Everyone is familiar with the story of the Israelites at Mount Sinai, where God spoke what is most often called “The Ten Commandments.” In the Hebrew Scriptures, they are called “Aseret hadibrot,” the Ten Statements, or words, not commands or laws! Judaism teaches that incorporated in the words of God was “the whole Torah” — the entire teaching! Why is Torah related to the verb “to shoot?” Either because God was “shooting” His teaching from Sinai at mankind, or because God’s teaching is a target for us to aim at! We must practice our skill at getting the target each and every time.




There is more than one meaning to this word in the Hebrew — though the chief meaning is “Work.” However, the “labor of God” is not just “work” in the sense of a menial chore performed mindlessly, just to fulfill an obligation to an employer. Rather, the service of God is a privilege that is at one and the same time rewarding, ennobling, and uplifting in nature.
The “Avodah” of God is fulfillment of “Mitzvot” - Godly teachings found in the Torah. There is no word in any language other than Hebrew that is an exact match of the word Mitzvot - and that may explain why the word is often mistranslated (to mean “law”) and misunderstood. (The singular form is “mitzvah” as in “Bar-Mitzvah.”)
The expiating service of atonement that was performed by the High Priest in the Temple on Yom Kippur is one example of Avodah. The daily prayers offered by a Jewish person, done in sincerity -- and leading to a commitment to live a righteous life devoted to the service of mankind is still another.


Helping the widow and the orphan, providing for a poor girl to have a proper wedding, visiting the sick, and preparing the remains of the dead for burial — these are also examples of Avodah, which is to say labor for the glory of God, but they fall into another category: deeds of loving-kindness and mercy.
The Torah is replete with lessons of love — love emanating from God, filling the whole world which He created. Love that was given to man as a trust to care for those around him in a partnership with God. There is no court, no authority on earth, that can legislate the ethical and moral life-style that is required of a committed Jew.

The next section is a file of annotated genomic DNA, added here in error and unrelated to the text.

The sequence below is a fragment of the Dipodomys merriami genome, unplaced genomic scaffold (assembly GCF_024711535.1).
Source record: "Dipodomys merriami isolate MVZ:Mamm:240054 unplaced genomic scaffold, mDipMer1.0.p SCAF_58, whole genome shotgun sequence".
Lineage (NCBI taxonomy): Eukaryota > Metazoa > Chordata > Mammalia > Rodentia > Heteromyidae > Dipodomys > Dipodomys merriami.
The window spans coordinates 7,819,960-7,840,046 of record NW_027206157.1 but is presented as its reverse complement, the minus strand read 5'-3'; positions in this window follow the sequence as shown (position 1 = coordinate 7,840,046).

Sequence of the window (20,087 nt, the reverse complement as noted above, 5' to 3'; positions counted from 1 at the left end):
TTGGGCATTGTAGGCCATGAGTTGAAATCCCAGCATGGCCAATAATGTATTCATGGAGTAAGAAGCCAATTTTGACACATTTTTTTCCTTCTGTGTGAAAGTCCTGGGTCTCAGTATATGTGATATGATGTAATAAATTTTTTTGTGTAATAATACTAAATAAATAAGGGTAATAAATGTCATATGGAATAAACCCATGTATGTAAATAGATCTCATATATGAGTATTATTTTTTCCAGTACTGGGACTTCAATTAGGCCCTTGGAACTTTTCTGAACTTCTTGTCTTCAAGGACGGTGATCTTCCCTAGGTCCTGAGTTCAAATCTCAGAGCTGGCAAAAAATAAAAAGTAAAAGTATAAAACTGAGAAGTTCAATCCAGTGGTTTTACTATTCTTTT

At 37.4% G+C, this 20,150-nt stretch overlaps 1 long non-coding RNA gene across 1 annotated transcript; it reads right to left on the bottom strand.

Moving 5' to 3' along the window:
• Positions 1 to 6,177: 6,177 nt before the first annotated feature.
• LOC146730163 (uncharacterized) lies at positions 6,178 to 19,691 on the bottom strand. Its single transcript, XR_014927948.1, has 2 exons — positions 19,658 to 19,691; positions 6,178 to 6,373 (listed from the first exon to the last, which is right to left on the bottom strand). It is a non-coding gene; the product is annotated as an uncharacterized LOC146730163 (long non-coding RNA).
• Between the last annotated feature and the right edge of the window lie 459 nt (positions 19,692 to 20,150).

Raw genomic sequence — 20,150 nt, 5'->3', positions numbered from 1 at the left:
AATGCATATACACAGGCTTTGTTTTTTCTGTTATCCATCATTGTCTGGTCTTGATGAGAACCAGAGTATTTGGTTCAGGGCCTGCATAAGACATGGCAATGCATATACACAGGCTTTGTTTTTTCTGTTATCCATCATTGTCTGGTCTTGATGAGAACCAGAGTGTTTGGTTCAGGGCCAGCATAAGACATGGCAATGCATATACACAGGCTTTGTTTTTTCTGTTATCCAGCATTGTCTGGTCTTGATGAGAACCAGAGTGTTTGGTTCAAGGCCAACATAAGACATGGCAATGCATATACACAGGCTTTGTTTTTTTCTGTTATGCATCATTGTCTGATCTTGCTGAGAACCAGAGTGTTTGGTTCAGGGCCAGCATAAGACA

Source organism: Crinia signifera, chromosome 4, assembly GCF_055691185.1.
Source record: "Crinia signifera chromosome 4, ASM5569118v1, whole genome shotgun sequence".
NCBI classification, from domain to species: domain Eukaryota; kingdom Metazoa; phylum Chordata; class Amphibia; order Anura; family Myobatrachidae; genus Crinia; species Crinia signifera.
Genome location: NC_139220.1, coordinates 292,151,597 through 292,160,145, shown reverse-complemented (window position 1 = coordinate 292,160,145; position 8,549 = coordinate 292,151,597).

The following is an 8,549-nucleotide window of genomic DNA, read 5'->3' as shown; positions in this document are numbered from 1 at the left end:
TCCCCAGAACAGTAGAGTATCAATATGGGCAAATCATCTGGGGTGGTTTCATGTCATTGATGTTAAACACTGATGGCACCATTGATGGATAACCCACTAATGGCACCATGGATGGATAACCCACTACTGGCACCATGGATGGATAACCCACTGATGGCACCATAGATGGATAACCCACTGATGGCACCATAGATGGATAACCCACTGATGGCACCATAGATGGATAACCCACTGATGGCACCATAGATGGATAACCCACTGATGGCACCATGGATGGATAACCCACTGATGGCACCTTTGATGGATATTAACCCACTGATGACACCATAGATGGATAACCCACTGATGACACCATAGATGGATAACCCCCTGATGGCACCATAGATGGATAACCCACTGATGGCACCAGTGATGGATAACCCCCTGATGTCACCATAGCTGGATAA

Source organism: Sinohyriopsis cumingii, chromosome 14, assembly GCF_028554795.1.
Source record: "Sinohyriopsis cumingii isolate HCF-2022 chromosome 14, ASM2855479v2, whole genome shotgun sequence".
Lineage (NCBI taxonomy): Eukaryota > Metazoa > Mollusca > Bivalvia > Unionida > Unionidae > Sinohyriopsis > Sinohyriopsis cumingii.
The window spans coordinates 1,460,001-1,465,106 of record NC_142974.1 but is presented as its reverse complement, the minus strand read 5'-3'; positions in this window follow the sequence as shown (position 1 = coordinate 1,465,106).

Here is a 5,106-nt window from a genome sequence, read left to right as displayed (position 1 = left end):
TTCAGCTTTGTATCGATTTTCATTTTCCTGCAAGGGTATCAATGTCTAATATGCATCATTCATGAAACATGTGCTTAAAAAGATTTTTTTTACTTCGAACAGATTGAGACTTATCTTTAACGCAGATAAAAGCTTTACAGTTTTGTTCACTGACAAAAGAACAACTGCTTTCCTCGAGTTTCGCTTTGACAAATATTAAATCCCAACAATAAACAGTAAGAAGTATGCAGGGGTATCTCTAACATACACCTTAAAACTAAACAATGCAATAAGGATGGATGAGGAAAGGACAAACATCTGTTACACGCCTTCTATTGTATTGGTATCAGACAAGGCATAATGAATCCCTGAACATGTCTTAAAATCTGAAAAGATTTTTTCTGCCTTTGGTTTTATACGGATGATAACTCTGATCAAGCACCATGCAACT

The guidelines for a Jew’s relation to his Creator are given in Deuteronomy 6:5, “...and you shall love the Lord your God with all your heart and with all your soul and with all your might.”
The message of Torah is the message of true humanity and civility — it is the most demanding and the most liberating! The Scriptures summarize the concept with the following: “My son, forget not my Torah, but let thy heart keep My mitzvot... do not despise the chastening of the Lord... Happy is the man who finds wisdom, and the man who gets understanding... Her [Torah’s] ways are ways of pleasantness, and all her paths are peace. She is a tree of life to those who hold steadfastly onto her, and happy are those who hold her fast.” [Proverbs 3:1,11,13,17,18]




One always hears about “Jewish law” — yet Hillel’s answer to the heathen belies the claim that Judaism is strictly legalistic in its nature. Jewish law is called Halakhah, which means “path” — and refers to a cradle to grave life-style. Judaism is dynamic and capable of change in the spirit of Halakhah, with care to avoid change for its own sake.
Torah remains a Tree of Life — but there is also a great body of “oral teaching” from which Halakhah is derived. If one was to examine Halakhah from beginning to end, one would find many “contradictions,” laws that advocate or prohibit opposite sides of the same issue. The sages explain that this is done for the purpose of allowing judges or arbiters to rule one way or the other based on the particular situation in each case that comes up for decision. Still, we live in Judaism in the spirit of the teachings of Torah, mitigated by Halakhah to live in our age and in the world we live in.




Many people ask the question, “What is Judaism?” — and I have heard responses such as, “Judaism is... How can I put it into words? It’s the religion of a Jewish person, what he aspires to be, to do...” “It is a faith like Christianity... It’s being Jewish...” While it is true that Judaism is manifest through all of those answers — it is also certainly true that the answers are not the definition of Judaism.
Indeed, it is almost impossible to give a single sentence (or even paragraph) definition to the question. One would be quite correct to say that “Judaism is different things to different people.” Yet, this kind of an answer begs the question of definition!